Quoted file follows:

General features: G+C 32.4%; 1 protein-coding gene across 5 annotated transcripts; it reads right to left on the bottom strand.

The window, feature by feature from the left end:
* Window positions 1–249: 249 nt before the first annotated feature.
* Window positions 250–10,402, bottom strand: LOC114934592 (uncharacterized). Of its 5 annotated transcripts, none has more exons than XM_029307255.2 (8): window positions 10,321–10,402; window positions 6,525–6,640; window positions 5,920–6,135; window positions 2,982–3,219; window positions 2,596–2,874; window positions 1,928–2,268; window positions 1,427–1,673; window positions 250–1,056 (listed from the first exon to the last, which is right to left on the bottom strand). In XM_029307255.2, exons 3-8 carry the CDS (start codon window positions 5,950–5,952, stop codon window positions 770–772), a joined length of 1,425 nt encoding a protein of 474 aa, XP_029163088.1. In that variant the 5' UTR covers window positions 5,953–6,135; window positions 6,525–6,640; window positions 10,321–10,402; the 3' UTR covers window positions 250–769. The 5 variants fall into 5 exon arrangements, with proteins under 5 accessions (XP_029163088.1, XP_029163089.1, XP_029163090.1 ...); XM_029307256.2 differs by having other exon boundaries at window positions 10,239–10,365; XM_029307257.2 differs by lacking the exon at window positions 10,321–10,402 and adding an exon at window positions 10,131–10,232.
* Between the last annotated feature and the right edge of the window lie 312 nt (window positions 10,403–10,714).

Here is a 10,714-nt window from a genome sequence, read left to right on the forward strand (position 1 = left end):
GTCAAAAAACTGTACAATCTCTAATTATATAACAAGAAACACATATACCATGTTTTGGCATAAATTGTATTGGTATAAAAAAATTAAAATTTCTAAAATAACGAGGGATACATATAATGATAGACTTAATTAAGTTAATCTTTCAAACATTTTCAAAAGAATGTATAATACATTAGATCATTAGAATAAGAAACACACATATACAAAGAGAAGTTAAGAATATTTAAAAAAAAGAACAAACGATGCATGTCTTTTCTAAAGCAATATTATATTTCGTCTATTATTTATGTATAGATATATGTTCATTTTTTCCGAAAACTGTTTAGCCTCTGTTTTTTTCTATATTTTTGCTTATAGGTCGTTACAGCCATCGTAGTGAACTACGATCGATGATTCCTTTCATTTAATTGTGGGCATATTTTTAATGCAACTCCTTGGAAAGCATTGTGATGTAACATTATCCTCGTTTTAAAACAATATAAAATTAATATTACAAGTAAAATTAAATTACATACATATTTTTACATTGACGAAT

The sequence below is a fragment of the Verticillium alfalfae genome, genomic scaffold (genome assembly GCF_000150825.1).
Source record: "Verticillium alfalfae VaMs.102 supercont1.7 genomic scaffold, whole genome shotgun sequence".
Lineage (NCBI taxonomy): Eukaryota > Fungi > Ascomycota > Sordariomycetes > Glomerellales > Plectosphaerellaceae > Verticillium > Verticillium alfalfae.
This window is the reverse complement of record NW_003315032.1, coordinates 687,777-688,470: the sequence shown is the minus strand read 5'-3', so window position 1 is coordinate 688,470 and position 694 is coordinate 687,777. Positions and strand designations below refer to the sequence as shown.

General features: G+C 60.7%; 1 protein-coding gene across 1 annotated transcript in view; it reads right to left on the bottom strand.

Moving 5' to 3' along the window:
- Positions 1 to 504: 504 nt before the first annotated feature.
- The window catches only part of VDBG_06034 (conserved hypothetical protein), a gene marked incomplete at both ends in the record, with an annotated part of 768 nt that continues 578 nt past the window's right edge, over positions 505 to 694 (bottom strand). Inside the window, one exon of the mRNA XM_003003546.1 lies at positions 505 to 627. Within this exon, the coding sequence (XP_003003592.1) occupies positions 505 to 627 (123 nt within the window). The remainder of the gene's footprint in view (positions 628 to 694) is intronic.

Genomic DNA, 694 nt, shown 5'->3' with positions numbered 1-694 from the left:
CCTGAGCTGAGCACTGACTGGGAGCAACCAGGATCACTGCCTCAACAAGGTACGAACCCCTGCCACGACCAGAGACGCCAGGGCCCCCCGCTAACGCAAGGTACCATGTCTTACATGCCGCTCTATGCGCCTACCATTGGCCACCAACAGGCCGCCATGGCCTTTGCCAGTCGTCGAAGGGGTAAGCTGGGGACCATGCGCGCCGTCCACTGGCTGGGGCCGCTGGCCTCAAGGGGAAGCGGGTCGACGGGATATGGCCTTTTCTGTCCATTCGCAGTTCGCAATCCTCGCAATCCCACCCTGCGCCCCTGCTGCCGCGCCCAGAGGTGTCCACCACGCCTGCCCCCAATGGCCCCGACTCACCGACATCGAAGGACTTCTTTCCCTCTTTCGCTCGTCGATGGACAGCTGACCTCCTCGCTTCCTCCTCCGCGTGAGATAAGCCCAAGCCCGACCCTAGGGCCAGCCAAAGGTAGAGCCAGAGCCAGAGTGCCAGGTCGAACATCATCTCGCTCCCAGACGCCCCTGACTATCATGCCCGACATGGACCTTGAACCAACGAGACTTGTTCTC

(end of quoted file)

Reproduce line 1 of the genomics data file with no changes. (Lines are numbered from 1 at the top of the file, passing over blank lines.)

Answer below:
General features: G+C 32.4%; 1 protein-coding gene across 5 annotated transcripts; it reads right to left on the bottom strand.